Accommodating Employees

By Hannah Wallace January 31, 2009

The rights of the disabled, and the ability of an employee to make a claim of disability in the workplace, were expanded on Jan. 1. The federal Americans with Disabilities Act (ADA) Amendments Act of 2008 affects businesses with 15 or more employees, although some cities—such as Sarasota—and counties have passed ordinances that extend fair employment requirements to smaller firms.

“Congress felt the Supreme Court had eroded the original intent and narrowed the scope of the definition of disability,” says labor and employment attorney Karen Morinelli. Morinelli, who was formerly employed with the Sarasota office of Ruden McClosky, has served as a fair employment conciliator on behalf of the city of Sarasota. She recently joined national labor and employment law firm Ogletree Deakins in Tampa.

A major change to the ADA is the broadening of the definition of a disability, an impairment that substantially limits one or more life activities, to include such activities as reading, bending, respiratory and circulatory functions and more. The mitigating impacts of medication or treatments, such as insulin taken by a diabetic, are now to be removed from consideration when an employer evaluates a disability. Conditions such as hypertension, epilepsy, obesity, carpal tunnel, diabetes, depression and mental retardation are covered, as are conditions in which the employee might be “regarded as” disabled and therefore suffer discrimination, such as a disfigurement.

Employers are required to offer equal opportunity in practices including recruitment, hiring, compensation, promotions, leave and training, and to provide “reasonable accommodation” so a disabled employee can perform a job for which he is otherwise qualified. The reasonable accommodation is determined through an interactive process with the employee. The accommodation, however, cannot cause the employer undue hardship.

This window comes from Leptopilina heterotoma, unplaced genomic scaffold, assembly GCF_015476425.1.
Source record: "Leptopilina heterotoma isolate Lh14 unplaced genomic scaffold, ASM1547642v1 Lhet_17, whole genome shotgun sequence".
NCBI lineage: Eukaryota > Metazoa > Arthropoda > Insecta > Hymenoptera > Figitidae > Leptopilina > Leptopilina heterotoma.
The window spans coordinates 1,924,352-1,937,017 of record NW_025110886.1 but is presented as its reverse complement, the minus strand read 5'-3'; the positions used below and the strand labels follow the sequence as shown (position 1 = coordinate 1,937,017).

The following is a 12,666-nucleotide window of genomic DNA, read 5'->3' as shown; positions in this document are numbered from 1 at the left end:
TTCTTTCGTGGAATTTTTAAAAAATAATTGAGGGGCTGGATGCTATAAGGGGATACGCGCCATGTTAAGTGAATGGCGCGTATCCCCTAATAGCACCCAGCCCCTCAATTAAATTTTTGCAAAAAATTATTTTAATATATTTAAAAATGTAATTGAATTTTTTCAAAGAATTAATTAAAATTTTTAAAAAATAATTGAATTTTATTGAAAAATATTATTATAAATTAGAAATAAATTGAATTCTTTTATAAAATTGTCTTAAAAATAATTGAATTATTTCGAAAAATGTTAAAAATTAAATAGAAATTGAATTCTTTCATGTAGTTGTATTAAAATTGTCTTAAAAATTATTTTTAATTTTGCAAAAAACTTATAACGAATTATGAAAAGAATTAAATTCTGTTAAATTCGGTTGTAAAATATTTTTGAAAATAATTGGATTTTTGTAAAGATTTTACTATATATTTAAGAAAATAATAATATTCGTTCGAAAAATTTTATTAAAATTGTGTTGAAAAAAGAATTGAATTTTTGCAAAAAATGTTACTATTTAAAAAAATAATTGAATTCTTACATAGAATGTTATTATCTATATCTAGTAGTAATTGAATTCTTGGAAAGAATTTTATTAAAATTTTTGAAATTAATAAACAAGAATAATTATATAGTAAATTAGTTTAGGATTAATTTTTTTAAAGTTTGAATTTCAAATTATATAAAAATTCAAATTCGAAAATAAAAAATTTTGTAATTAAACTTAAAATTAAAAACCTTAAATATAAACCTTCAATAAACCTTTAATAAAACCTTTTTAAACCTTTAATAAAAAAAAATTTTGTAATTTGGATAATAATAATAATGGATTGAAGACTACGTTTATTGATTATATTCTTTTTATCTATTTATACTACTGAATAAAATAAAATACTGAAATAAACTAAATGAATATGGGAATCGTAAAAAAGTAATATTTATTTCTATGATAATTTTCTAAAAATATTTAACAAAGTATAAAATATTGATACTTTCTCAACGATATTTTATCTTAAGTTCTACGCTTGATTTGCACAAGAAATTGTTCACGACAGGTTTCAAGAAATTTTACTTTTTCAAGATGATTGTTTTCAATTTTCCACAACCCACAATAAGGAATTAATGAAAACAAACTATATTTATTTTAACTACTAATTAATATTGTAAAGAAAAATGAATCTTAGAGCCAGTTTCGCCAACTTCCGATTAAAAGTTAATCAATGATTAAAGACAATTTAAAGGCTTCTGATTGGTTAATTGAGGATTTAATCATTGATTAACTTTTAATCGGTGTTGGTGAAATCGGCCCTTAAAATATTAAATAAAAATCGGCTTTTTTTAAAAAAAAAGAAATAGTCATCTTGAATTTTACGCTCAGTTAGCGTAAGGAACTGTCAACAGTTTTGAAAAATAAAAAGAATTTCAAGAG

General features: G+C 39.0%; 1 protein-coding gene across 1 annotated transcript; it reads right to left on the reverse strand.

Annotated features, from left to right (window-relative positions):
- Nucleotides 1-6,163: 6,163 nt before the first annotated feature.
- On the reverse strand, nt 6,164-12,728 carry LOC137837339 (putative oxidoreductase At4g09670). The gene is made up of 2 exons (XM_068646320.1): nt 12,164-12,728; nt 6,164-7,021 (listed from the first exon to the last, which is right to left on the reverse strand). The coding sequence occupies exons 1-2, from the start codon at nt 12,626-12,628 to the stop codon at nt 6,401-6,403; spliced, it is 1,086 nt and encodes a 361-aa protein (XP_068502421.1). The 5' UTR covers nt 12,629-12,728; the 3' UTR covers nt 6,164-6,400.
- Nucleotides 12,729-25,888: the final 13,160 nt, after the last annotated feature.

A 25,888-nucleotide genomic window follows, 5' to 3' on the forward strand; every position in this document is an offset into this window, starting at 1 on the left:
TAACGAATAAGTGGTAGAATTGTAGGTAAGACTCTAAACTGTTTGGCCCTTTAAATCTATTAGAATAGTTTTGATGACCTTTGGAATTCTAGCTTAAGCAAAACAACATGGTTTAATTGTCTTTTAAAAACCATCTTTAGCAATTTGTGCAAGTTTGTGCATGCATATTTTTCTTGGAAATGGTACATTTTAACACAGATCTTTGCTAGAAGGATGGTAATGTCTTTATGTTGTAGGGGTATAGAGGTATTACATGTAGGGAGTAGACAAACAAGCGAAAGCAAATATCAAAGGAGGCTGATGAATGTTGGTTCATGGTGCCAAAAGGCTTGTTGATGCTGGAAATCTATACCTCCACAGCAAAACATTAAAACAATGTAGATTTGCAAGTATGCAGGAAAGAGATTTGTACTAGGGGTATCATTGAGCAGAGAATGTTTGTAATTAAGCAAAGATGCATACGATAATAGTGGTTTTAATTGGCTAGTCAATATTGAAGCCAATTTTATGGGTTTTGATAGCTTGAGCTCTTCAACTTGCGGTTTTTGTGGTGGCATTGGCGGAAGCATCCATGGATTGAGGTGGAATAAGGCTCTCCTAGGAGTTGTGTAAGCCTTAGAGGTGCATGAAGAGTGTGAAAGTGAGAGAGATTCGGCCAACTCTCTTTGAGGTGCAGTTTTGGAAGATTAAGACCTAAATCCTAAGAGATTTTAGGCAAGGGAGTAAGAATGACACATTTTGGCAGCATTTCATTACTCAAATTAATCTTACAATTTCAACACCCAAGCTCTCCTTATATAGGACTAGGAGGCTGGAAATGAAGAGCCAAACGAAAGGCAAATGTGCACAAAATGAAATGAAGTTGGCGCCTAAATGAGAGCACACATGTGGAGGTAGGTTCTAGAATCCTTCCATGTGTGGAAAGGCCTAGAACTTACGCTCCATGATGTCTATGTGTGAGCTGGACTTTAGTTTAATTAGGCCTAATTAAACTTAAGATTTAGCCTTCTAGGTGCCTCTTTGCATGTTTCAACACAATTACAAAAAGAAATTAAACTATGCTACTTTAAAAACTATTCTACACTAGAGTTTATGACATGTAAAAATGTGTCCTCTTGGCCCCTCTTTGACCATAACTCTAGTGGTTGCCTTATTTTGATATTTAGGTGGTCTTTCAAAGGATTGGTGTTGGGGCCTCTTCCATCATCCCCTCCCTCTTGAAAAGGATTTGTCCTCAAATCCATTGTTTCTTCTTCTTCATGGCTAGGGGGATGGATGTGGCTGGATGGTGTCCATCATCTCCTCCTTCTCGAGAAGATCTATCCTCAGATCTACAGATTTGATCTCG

Both the Florida Commission on Human Relations and labor lawyers such as Morinelli expect more litigation in 2009 as the new regulations are tested in the courts. She offers the following tips to help employers get ahead of the new ADAAA guidelines and avoid litigation.

Navigating The ADAAA 

Update job descriptions. “Employers should reconsider going back to having detailed job descriptions so there’s no question as to whether an employee can do a job or not,” Morinelli says. “They should detail the physical and mental capacities that are required.”

Create or review written policies about how to deal with individual claims, and align them with the language of the new amendments. Determining how to accommodate a disability is an individualized, interactive process. But the corporate response, as well as anti-harassment policies and complaint procedures, should be addressed proactively.

Train supervisors and managers to recognize their obligation. Employees may communicate indirectly, Morinelli says, so it’s important to “train supervisors to watch out for when someone is telling you they are disabled. They may say they’ve been to the doctor and they have carpal tunnel.”

Involve the physician. Ask permission to work with the employee’s physician. Employers must be mindful of privacy laws relating to an employee’s medical condition, but involving a doctor can remove the substantive burden of determining an employee’s ability to perform. “Offer to send a job description to a doctor so they doctor can tell the employer what an employee can and can’t do,” Morinelli recommends.

Document the interactive process. “Under the new standards, we don’t have a lot of guidance yet,” Morinelli says. “It will take a few years before the new approach emerges, so it’s vital to act and to document your actions.”

Take every request or complaint seriously. If you have questions about ADAAA requirements, call the Florida Commission on Human Relations at (850) 488-7082 or visit

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